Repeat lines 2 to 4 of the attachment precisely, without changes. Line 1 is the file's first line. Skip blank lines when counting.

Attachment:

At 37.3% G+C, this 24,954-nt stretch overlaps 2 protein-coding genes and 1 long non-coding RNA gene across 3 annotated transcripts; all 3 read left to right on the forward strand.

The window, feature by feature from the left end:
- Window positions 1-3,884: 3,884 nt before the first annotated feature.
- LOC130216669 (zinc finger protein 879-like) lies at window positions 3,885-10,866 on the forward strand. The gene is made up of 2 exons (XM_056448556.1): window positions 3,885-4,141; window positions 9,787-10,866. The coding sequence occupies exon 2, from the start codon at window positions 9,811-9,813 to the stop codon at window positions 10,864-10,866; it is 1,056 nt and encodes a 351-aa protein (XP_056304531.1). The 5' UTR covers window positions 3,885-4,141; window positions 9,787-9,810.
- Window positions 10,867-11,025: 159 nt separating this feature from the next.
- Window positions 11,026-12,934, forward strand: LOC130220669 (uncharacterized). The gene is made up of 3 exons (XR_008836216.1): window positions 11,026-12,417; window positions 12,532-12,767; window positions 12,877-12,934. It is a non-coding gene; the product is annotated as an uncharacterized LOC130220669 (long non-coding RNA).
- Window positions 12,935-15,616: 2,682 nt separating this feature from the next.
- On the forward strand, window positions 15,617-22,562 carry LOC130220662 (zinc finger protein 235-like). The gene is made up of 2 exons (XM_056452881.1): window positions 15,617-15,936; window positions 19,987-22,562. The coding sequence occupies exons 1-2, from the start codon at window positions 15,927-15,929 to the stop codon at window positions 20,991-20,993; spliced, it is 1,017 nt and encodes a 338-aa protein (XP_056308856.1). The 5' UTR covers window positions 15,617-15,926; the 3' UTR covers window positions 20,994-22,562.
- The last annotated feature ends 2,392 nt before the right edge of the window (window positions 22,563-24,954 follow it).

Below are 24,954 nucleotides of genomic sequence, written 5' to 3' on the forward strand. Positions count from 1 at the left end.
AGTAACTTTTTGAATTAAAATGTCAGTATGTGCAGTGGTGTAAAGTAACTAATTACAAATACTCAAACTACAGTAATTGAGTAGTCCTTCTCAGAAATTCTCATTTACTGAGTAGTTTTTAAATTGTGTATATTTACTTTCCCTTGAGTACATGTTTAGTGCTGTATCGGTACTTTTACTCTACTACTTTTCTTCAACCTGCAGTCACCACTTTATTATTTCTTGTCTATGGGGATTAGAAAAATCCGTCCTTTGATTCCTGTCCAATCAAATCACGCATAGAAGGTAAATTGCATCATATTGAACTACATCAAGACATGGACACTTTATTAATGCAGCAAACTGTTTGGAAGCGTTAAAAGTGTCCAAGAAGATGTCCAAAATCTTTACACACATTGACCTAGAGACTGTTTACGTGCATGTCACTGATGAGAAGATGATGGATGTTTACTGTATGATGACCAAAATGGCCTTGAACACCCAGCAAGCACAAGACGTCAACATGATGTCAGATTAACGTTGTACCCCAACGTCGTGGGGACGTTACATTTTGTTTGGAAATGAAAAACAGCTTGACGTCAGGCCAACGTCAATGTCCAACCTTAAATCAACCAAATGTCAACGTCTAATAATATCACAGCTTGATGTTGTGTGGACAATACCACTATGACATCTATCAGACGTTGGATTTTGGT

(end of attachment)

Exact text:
The window, feature by feature from the left end:
- Window positions 1-3,884: 3,884 nt before the first annotated feature.
- LOC130216669 (zinc finger protein 879-like) lies at window positions 3,885-10,866 on the forward strand. The gene is made up of 2 exons (XM_056448556.1): window positions 3,885-4,141; window positions 9,787-10,866. The coding sequence occupies exon 2, from the start codon at window positions 9,811-9,813 to the stop codon at window positions 10,864-10,866; it is 1,056 nt and encodes a 351-aa protein (XP_056304531.1). The 5' UTR covers window positions 3,885-4,141; window positions 9,787-9,810.